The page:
Wednesday, March 30, 2016

GW Men's Basketball Advance to NIT Championship Game

There's a four-character Chinese proverb often used in Japan. 鶏口牛後 (けいこうぎゅうご keikō gyūgo). Literally, it means the chicken's mouth over an ox's ass, suggesting that it is better to be at the top of something small and modest than at the bottom of some large prestigious organization. My mother used this expression to encourage me to do well at a community college: better the Chancellor's Distinguished Student Award from East Los Angeles College than some anonymous graduate in the back row of a huge college. Indeed, it was this kind of encouragement that led to an education at UCLA (BA & MA) and Stanford (PhD).

So why am I talking about this?

Well, this is all a preface to say that GW is in the Championship game of the National Invitational Tournament by soundly beating San Diego State. Bet you didn't expect that.

No, the NIT is not as prestigious as the NCAA Tournament. Not by a long shot. But it might be better to be at the top of the NIT than be a bubble team and go down in the first round of the NCAA. One of my students--Yuta Watanabe--is a starter for GW so he's missing class this week. I think I'll give him some slack, as I've been giving him a hard time after a few untimely losses as the season wound down. Hope Yuta and Kevin (both on my fb banner) and the rest of the team play well Thursday against Valpo. Go G-Dub! ‪#‎raisehigh‬ ‪#‎GWU‬ ‪#‎A10MBB‬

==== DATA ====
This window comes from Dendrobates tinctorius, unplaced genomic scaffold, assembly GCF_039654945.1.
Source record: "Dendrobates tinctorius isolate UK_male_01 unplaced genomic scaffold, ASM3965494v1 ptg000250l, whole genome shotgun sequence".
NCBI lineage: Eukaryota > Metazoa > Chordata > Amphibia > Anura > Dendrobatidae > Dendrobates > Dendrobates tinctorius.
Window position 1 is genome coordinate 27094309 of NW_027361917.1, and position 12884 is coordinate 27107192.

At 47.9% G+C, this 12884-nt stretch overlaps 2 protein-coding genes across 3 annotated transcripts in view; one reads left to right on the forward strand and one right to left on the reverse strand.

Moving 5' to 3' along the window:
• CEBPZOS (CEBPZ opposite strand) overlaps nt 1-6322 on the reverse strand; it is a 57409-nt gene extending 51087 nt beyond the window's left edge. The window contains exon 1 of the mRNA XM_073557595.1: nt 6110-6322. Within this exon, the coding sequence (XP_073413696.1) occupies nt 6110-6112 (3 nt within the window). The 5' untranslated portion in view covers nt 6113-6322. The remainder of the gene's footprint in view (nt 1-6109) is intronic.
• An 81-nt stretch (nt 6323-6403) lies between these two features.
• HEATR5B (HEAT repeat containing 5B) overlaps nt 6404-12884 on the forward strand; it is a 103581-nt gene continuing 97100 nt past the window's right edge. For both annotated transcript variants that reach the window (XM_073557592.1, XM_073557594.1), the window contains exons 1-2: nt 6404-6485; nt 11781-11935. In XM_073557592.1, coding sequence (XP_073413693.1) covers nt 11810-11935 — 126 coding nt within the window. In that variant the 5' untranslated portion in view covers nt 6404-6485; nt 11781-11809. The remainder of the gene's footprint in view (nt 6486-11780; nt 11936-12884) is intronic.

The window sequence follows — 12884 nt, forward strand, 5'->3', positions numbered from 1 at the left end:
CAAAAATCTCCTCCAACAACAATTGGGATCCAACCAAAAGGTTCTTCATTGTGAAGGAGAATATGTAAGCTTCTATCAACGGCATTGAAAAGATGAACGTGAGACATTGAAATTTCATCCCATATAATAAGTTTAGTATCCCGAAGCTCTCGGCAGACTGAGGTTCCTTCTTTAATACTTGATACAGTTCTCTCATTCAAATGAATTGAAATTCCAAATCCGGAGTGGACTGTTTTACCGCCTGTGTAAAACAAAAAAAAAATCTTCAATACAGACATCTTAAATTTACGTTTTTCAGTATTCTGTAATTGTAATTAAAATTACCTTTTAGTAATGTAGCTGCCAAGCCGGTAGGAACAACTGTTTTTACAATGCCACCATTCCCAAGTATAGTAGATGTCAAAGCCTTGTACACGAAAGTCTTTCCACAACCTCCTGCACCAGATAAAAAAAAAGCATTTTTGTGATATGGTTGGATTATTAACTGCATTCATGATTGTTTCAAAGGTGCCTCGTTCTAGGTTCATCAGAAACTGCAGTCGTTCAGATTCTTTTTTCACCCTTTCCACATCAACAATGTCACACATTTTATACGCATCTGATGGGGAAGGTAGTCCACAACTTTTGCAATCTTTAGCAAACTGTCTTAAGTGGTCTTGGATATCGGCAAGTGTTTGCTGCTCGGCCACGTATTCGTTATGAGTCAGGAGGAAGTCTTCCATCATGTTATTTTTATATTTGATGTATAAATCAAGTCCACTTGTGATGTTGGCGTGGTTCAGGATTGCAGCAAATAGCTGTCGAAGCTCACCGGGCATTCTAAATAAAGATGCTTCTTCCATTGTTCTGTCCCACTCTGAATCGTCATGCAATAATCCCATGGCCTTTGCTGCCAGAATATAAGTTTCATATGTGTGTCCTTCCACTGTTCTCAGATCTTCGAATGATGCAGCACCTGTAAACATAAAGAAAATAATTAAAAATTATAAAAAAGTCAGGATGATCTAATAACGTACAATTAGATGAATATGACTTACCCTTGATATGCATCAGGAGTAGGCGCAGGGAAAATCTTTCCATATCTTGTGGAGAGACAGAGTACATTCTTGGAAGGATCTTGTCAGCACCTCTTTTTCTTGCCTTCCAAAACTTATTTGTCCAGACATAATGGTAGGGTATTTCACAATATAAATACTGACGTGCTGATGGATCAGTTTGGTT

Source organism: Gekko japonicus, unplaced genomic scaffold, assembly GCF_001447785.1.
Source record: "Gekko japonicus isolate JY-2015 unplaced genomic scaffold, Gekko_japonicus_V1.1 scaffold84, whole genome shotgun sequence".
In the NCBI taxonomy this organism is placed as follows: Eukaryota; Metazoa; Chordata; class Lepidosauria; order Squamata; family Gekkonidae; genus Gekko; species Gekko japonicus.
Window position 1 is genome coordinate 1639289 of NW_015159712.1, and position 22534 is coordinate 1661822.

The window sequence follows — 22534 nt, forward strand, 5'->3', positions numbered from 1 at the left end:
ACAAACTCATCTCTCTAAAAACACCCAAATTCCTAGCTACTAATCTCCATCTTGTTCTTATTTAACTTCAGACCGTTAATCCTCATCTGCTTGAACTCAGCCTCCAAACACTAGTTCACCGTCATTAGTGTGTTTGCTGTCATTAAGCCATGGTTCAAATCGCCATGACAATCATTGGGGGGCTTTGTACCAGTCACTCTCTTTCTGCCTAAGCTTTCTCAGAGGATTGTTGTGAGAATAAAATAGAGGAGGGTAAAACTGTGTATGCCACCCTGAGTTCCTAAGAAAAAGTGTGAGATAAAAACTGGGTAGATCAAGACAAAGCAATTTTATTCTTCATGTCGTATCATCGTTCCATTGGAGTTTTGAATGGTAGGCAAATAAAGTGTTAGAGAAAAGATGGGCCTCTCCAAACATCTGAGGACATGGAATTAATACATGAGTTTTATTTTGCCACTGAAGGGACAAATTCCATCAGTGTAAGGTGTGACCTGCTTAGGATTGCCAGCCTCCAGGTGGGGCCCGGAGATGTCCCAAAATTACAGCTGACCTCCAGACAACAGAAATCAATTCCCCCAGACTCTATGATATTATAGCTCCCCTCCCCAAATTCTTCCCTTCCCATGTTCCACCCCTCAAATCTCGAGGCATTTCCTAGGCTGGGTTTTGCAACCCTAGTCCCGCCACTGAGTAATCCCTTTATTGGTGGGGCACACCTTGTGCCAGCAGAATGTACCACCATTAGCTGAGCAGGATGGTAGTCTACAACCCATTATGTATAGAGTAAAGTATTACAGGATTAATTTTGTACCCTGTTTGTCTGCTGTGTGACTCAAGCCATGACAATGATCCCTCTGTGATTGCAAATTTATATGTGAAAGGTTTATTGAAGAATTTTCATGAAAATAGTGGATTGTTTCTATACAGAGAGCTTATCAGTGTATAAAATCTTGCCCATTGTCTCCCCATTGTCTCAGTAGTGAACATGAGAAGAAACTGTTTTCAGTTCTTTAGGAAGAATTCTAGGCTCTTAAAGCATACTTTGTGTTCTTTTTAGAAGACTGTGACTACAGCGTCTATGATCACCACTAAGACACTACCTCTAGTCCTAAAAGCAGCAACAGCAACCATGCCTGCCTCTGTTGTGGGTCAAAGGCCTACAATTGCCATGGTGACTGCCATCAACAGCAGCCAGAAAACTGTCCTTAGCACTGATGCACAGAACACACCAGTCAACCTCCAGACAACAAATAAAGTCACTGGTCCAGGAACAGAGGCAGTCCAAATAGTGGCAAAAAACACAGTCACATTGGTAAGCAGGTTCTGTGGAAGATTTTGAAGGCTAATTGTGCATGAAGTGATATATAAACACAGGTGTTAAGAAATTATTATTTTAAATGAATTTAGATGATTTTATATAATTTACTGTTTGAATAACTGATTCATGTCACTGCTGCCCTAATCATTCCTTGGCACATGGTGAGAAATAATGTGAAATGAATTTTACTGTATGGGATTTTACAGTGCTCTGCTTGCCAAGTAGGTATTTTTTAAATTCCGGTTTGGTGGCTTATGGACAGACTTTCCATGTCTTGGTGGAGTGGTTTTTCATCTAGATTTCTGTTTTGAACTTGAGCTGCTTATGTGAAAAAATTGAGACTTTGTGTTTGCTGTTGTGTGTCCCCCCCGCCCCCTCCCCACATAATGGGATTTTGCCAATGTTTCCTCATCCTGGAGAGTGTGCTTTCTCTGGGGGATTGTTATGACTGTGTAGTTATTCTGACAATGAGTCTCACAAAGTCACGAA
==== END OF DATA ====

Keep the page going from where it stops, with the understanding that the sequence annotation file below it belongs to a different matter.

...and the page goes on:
Tuesday, March 29, 2016

2016 Research Days at GW: Alicia Taylor

Today was 2016 Research Days at GW. Students were selected to exhibit a poster representing their research. Research Days is heavy with hard science and social science heavy and there were only a handful of humanities students. But among them was our very own Japanese major, Alicia Taylor who is researching Japanese TV ads and how they are effective. Way to represent. And I love supporting our major! Alicia is using the critical approach of Roland Barthes' Mythologies to break down the effectiveness of a Pokari Sweat television commercial, and the ineffectiveness of a yakisoba ad starring Nagase Tomoya. Barthes approach builds on Ferdinand de Saussure's theory of sign (signifier and signified) and demonstrates the effective association that can be manufactured between multiple images and emotions to build a message that feels "natural", effectively building a "myth". Can you see the "myth" in the Pokari Sweat ad with images of high school baseball players pursuing their dream of reaching Kōshien through hard work and "sweat"? Or how about the colors of the uniforms--school and baseball--and other items that reflect the Pocari Sweat image? Anyway, I look forward to reading her final research submission.